Morning Report: Job openings fall

Vital Statistics:

 

Last Change
S&P futures 2890.5 8
Eurostoxx index 386.66 0.98
Oil (WTI) 64.39 0.06
10 year government bond yield 2.50%
30 year fixed rate mortgage 4.16%

 

Stocks are higher this morning on overseas strength after the ECB maintained interest rates. Bonds and MBS are up.

 

The Fed will release the minutes from its March meeting this afternoon at 2:00 pm. Given the magnitude of the shift in their Fed Funds forecasts, it should make interesting reading. There is a chance that it could be market-moving, especially since rates have moved back up.

 

Inflation at the consumer level rose 0.4% MOM in March, and increased 1.9% YOY. Ex-food and energy, it rose 0.1% MOM and increased 2.0% YOY. Energy prices are increasing again, so expect to see more upward pressure on prices. The 0.4% increase was the biggest in 14 months.

 

Job openings fell in February by about 500,000. Job openings had a big growth spurt in 2018 and now appear to be pulling back a little. Job openings fell in most sectors, with hotels and accomodation leading. Hiring fell in several sectors as well, including construction. The most important number – the quits rate – was stuck again at 2.3%. The quits rate is a leading indicator for wage growth, and is a number the Fed watches closely. Between the latest payroll numbers and this report, we can see evidence that the labor market is cooling a bit. That said, the number of job openings (7.1MM) are still larger than the number of unemployed (6.2MM).

 

JOLTs

 

The IMF cut its forecast for 2019 global growth from 3.5% to 3.3%, with the risks solidly to the downside. “The balance of risks remains skewed to the downside,” the IMF said. “Failure to resolve differences and a resulting increase in tariff barriers above and beyond what is incorporated into the forecast would lead to higher costs of imported intermediate and capital goods and higher final goods prices for consumers.”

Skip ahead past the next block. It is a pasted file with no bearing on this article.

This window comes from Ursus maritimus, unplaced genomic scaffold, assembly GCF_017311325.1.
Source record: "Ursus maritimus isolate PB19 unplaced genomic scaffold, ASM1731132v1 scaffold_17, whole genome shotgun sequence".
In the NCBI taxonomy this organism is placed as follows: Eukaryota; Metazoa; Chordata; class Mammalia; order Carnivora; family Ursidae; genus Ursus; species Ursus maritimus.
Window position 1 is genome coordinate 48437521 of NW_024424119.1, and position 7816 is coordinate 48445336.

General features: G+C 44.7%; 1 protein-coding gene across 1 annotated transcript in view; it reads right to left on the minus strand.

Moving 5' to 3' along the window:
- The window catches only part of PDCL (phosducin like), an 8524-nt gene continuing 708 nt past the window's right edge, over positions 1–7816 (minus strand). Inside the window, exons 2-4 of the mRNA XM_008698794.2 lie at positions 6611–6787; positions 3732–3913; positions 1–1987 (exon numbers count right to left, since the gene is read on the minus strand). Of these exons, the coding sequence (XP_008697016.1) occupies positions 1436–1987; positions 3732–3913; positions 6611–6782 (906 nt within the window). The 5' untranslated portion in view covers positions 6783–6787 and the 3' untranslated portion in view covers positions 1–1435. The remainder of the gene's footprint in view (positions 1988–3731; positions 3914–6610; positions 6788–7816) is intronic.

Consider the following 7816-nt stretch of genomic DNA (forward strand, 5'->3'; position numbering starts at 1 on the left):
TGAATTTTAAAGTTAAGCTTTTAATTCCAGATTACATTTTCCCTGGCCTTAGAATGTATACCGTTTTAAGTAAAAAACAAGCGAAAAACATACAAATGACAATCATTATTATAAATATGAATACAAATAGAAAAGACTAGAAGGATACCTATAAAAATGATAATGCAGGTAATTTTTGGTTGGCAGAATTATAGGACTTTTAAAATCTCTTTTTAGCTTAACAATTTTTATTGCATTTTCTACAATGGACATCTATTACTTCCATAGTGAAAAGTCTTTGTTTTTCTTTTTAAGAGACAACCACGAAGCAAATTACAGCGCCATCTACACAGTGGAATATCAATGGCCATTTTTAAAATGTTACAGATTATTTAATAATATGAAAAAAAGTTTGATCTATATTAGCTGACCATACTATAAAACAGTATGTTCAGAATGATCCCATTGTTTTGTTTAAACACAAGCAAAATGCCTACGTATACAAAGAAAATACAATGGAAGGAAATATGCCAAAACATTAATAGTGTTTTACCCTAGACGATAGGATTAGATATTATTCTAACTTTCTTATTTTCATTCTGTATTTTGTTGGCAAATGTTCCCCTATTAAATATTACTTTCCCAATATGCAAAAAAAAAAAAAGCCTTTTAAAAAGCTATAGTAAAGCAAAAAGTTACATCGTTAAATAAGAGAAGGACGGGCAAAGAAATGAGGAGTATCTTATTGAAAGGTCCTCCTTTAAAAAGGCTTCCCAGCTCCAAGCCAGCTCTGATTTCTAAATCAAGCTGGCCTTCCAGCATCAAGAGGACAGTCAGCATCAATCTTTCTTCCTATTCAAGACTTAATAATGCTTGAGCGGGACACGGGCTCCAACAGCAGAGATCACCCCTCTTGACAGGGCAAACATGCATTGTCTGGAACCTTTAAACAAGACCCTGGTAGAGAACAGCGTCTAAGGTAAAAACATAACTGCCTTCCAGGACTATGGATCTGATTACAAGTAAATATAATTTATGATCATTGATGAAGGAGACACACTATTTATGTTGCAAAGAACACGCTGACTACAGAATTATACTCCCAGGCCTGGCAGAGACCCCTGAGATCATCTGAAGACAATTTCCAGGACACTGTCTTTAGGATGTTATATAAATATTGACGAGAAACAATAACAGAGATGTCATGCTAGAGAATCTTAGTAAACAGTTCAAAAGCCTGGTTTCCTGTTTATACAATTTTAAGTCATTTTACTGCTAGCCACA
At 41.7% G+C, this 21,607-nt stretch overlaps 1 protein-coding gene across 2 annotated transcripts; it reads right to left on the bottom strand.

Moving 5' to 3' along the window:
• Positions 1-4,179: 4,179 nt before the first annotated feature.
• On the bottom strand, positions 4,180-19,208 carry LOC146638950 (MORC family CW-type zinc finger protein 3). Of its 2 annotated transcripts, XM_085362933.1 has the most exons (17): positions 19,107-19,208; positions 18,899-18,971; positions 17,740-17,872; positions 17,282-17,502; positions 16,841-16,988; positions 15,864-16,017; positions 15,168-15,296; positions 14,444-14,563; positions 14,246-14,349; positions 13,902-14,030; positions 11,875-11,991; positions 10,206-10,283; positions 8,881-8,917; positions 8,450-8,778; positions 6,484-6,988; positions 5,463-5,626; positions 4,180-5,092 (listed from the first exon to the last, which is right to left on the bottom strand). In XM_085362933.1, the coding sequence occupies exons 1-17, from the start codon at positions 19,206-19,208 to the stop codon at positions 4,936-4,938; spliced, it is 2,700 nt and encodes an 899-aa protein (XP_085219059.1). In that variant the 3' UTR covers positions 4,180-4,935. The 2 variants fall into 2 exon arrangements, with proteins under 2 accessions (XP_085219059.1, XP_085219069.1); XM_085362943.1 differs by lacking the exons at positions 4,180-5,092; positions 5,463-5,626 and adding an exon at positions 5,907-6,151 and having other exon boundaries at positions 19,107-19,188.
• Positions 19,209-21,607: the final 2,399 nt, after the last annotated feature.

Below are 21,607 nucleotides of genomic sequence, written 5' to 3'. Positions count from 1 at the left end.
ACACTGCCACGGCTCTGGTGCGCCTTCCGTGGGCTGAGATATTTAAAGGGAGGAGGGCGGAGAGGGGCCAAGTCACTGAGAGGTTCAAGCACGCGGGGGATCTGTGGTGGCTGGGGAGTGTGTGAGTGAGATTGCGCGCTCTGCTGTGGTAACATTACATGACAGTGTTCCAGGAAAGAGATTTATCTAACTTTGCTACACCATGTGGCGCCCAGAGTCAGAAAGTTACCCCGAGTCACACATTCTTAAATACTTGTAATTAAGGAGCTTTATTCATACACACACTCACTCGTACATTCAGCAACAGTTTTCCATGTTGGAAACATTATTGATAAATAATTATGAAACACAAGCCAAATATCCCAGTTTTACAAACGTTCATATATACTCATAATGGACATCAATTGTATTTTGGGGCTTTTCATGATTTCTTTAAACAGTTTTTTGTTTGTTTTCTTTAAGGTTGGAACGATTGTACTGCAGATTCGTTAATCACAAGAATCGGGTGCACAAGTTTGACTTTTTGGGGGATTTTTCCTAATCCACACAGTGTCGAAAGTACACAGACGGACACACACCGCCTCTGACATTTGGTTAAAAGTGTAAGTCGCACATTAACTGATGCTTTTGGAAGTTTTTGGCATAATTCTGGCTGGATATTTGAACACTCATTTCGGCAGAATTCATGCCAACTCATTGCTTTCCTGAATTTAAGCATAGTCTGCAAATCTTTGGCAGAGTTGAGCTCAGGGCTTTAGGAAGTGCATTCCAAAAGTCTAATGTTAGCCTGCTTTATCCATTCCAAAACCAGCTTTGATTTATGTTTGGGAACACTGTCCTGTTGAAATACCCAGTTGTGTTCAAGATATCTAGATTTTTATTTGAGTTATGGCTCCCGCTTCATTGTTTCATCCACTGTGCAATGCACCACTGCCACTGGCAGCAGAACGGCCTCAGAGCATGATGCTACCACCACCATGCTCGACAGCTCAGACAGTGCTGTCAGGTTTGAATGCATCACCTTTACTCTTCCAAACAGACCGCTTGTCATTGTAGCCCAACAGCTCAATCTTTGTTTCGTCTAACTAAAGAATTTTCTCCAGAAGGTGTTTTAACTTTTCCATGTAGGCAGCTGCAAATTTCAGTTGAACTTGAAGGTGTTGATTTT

Mortgage Applications decreased 5.6% last week as purchases rose 1% and refis fell 11%. “Mortgage rates inched back up last week, but remain substantially lower than they were in the second half of last year,” said Mike Fratantoni, MBA Senior Vice President and Chief Economist. “As quickly as refinance activity increased in recent weeks, it backed down again in response to the rise in rates. However, this spring’s lower borrowing costs, coupled with the strong job market, continue to push purchase application volume much higher. Purchase applications are now up more than 13 percent compared to last year at this time.”  Government loans (FHA / VA) increased their share of the market, and the average contract interest rate rose 4 basis points to 4.4%.

 

The CEOs of major banks head to the House for what promised to be a tongue-lashing from Democrats. Bank of America attempted to head off criticism by raising the minimum wage for its employees. There will almost certainly be kvetching about CEO pay, and the financial system will almost certainly be Enemy #1 for the Democrats running in 2020.

Morning Report: Getting ready for earnings season

Vital Statistics:

 

Last Change
S&P futures 2887.25 -1
Eurostoxx index 372.16 -0.77
Oil (WTI) 74.82 -0.14
10 year government bond yield 3.23%
30 year fixed rate mortgage 4.95%

 

Stocks are flat this morning on no real news. Bonds and MBS are flat as well.